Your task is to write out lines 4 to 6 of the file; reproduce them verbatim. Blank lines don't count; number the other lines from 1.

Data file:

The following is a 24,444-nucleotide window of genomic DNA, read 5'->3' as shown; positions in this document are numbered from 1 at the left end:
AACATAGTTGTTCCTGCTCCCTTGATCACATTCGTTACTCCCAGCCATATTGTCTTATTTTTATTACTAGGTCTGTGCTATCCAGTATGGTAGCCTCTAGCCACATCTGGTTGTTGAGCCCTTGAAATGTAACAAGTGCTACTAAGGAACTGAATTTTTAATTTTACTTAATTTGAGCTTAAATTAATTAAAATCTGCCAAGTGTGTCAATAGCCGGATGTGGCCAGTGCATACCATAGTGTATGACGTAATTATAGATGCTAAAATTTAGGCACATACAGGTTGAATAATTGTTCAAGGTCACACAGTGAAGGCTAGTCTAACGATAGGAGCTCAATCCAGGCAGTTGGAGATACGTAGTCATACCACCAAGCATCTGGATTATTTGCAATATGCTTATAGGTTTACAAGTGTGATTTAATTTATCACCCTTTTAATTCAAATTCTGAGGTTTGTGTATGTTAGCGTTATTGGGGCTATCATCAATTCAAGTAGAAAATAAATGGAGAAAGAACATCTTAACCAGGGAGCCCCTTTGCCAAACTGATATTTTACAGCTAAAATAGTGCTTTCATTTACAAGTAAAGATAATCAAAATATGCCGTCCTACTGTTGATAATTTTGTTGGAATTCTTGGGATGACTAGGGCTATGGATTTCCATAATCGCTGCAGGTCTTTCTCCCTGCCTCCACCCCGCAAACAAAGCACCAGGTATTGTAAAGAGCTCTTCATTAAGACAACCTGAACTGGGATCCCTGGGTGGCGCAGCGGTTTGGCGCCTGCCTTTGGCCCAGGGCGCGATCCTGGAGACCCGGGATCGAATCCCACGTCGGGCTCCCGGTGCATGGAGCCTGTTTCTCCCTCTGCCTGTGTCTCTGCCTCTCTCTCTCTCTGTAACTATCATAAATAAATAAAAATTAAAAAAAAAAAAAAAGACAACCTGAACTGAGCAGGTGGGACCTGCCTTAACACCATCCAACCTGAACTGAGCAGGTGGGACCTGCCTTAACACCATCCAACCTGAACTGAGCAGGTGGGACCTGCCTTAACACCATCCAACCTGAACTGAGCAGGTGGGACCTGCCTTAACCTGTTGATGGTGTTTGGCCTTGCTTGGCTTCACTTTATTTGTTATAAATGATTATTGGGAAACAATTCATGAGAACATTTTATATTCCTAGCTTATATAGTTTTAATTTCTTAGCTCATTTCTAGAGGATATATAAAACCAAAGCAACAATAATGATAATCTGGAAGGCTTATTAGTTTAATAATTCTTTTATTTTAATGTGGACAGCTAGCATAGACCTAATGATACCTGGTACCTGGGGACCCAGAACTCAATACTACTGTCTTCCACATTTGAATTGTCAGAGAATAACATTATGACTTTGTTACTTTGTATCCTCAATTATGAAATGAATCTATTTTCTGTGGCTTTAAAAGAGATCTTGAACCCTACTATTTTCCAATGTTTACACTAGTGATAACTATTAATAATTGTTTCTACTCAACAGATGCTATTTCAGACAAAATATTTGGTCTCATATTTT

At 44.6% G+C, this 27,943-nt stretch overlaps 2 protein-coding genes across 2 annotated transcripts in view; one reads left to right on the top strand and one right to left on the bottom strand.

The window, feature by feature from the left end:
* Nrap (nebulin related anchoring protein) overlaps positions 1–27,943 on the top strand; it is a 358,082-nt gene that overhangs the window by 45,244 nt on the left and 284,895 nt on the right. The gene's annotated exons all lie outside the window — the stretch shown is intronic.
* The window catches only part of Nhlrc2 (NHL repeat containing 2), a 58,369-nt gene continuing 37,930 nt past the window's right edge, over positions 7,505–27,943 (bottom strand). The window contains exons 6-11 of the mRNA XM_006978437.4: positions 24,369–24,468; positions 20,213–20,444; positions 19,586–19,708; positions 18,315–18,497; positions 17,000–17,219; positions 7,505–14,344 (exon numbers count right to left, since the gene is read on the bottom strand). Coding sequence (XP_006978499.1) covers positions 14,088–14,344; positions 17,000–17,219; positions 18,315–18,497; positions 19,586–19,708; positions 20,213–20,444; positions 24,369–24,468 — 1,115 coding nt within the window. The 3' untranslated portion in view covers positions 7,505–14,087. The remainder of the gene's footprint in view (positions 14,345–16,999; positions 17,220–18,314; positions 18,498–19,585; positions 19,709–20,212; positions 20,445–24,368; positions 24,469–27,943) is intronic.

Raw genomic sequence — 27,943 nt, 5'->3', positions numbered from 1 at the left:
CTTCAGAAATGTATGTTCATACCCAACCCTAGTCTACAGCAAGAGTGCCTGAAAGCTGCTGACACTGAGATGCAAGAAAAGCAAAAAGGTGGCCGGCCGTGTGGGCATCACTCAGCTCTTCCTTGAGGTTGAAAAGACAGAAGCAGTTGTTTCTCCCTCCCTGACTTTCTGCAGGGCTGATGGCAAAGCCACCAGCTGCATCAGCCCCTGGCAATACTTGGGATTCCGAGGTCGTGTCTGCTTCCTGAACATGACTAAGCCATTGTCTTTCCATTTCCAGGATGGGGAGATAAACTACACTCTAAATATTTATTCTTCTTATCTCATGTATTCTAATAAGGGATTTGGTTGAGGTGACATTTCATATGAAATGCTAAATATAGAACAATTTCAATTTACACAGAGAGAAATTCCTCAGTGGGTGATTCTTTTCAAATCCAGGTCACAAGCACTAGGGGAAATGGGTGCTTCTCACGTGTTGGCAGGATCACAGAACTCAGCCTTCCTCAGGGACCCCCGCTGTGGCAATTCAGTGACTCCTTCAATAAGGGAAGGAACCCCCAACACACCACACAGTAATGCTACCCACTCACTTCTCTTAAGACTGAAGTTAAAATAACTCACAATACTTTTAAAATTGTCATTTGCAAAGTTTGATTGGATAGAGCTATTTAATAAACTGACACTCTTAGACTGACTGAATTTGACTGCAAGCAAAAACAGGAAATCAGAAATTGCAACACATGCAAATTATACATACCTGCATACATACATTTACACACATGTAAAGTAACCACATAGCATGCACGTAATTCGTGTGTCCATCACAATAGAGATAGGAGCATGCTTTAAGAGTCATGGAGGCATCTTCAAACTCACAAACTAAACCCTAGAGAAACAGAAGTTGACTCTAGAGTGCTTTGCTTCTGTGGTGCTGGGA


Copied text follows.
The window, feature by feature from the left end:
* Nrap (nebulin related anchoring protein) overlaps positions 1–27,943 on the top strand; it is a 358,082-nt gene that overhangs the window by 45,244 nt on the left and 284,895 nt on the right. The gene's annotated exons all lie outside the window — the stretch shown is intronic.
* The window catches only part of Nhlrc2 (NHL repeat containing 2), a 58,369-nt gene continuing 37,930 nt past the window's right edge, over positions 7,505–27,943 (bottom strand). The window contains exons 6-11 of the mRNA XM_006978437.4: positions 24,369–24,468; positions 20,213–20,444; positions 19,586–19,708; positions 18,315–18,497; positions 17,000–17,219; positions 7,505–14,344 (exon numbers count right to left, since the gene is read on the bottom strand). Coding sequence (XP_006978499.1) covers positions 14,088–14,344; positions 17,000–17,219; positions 18,315–18,497; positions 19,586–19,708; positions 20,213–20,444; positions 24,369–24,468 — 1,115 coding nt within the window. The 3' untranslated portion in view covers positions 7,505–14,087. The remainder of the gene's footprint in view (positions 14,345–16,999; positions 17,220–18,314; positions 18,498–19,585; positions 19,709–20,212; positions 20,445–24,368; positions 24,469–27,943) is intronic.